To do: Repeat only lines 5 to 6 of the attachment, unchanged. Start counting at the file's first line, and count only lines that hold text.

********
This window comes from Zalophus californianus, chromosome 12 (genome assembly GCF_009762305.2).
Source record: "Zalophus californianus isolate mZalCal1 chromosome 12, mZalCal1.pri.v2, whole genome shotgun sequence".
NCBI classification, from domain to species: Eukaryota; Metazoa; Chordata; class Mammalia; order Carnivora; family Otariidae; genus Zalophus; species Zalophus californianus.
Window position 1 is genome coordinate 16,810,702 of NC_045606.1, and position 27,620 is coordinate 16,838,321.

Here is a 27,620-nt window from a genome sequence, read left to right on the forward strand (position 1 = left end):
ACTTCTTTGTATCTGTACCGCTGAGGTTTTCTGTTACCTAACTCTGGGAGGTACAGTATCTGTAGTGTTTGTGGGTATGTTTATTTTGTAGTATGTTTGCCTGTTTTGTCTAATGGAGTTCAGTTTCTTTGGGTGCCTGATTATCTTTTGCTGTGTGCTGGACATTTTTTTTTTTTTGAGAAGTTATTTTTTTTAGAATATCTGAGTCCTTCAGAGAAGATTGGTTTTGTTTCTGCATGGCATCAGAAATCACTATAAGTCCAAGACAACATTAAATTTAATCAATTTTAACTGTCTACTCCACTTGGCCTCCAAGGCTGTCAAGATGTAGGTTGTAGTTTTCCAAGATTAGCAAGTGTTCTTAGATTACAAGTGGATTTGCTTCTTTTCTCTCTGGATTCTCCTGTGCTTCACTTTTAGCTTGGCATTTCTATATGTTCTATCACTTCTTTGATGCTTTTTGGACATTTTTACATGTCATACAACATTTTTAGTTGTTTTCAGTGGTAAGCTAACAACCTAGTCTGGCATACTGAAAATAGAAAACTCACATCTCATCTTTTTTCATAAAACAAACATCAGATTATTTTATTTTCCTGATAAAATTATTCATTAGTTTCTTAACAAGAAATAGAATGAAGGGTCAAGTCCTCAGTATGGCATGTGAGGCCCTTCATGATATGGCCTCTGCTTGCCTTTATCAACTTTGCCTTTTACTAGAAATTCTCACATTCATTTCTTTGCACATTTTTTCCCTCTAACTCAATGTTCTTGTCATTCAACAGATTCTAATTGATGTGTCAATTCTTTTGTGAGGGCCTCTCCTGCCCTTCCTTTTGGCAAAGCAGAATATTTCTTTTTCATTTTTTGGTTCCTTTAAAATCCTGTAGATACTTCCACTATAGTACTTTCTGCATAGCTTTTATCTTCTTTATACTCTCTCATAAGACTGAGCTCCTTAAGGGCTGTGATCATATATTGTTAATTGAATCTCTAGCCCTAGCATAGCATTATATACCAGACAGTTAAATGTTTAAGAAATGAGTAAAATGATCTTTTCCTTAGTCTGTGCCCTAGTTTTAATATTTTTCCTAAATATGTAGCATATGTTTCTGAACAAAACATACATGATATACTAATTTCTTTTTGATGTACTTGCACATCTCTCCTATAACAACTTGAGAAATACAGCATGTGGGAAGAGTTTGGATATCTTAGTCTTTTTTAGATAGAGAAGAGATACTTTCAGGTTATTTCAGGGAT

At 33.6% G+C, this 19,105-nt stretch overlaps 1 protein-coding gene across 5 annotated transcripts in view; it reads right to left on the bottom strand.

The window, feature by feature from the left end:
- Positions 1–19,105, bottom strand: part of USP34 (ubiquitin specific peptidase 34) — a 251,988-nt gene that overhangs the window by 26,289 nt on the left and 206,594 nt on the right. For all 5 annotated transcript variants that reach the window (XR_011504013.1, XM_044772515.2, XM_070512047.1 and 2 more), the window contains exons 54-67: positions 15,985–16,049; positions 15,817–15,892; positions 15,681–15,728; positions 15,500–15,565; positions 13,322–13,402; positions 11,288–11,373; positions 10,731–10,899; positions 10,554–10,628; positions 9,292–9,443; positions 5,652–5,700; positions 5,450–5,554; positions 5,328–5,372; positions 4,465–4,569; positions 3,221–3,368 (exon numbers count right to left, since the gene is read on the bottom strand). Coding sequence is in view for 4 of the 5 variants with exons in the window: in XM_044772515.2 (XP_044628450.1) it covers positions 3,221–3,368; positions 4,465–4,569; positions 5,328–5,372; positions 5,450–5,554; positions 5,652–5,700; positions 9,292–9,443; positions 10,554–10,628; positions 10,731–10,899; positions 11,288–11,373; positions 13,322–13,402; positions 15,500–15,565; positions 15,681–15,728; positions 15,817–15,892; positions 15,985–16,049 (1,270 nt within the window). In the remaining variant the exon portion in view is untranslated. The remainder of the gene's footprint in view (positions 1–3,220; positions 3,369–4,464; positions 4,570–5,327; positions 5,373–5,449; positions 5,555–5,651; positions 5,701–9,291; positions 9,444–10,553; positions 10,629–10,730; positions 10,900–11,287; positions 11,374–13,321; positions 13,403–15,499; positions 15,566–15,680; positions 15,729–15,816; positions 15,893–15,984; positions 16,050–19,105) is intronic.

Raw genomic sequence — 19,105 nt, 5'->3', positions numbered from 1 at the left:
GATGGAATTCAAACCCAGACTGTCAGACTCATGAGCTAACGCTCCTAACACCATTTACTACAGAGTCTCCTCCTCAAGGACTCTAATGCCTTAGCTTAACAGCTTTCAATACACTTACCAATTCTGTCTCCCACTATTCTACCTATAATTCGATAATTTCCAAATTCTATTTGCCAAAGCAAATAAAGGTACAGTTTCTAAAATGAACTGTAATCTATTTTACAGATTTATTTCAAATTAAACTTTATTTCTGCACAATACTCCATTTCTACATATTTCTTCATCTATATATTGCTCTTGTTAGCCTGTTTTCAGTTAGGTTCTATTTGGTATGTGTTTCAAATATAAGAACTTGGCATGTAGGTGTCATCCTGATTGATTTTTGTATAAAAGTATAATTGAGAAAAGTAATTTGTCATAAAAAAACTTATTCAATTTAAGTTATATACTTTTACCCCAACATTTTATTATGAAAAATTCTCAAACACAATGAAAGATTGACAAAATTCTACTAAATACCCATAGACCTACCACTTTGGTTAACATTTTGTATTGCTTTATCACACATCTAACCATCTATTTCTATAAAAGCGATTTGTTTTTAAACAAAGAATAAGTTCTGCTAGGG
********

Here is a 27,620-nt window from a genome sequence, read left to right on the forward strand (position 1 = left end):
ACTTCTTTGTATCTGTACCGCTGAGGTTTTCTGTTACCTAACTCTGGGAGGTACAGTATCTGTAGTGTTTGTGGGTATGTTTATTTTGTAGTATGTTTGCCTGTTTTGTCTAATGGAGTTCAGTTTCTTTGGGTGCCTGATTATCTTTTGCTGTGTGCTGGACATTTTTTTTTTTTTGAGAAGTTATTTTTTTTAGAATATCTGAGTCCTTCAGAGAAGATTGGTTTTGTTTCTGCATGGCATCAGAAATCACTATAAGTCCAAGACAACATTAAATTTAATCAATTTTAACTGTCTACTCCACTTGGCCTCCAAGGCTGTCAAGATGTAGGTTGTAGTTTTCCAAGATTAGCAAGTGTTCTTAGATTACAAGTGGATTTGCTTCTTTTCTCTCTGGATTCTCCTGTGCTTCACTTTTAGCTTGGCATTTCTATATGTTCTATCACTTCTTTGATGCTTTTTGGACATTTTTACATGTCATACAACATTTTTAGTTGTTTTCAGTGGTAAGCTAACAACCTAGTCTGGCATACTGAAAATAGAAAACTCACATCTCATCTTTTTTCATAAAACAAACATCAGATTATTTTATTTTCCTGATAAAATTATTCATTAGTTTCTTAACAAGAAATAGAATGAAGGGTCAAGTCCTCAGTATGGCATGTGAGGCCCTTCATGATATGGCCTCTGCTTGCCTTTATCAACTTTGCCTTTTACTAGAAATTCTCACATTCATTTCTTTGCACATTTTTTCCCTCTAACTCAATGTTCTTGTCATTCAACAGATTCTAATTGATGTGTCAATTCTTTTGTGAGGGCCTCTCCTGCCCTTCCTTTTGGCAAAGCAGAATATTTCTTTTTCATTTTTTGGTTCCTTTAAAATCCTGTAGATACTTCCACTATAGTACTTTCTGCATAGCTTTTATCTTCTTTATACTCTCTCATAAGACTGAGCTCCTTAAGGGCTGTGATCATATATTGTTAATTGAATCTCTAGCCCTAGCATAGCATTATATACCAGACAGTTAAATGTTTAAGAAATGAGTAAAATGATCTTTTCCTTAGTCTGTGCCCTAGTTTTAATATTTTTCCTAAATATGTAGCATATGTTTCTGAACAAAACATACATGATATACTAATTTCTTTTTGATGTACTTGCACATCTCTCCTATAACAACTTGAGAAATACAGCATGTGGGAAGAGTTTGGATATCTTAGTCTTTTTTAGATAGAGAAGAGATACTTTCAGGTTATTTCAGGGAT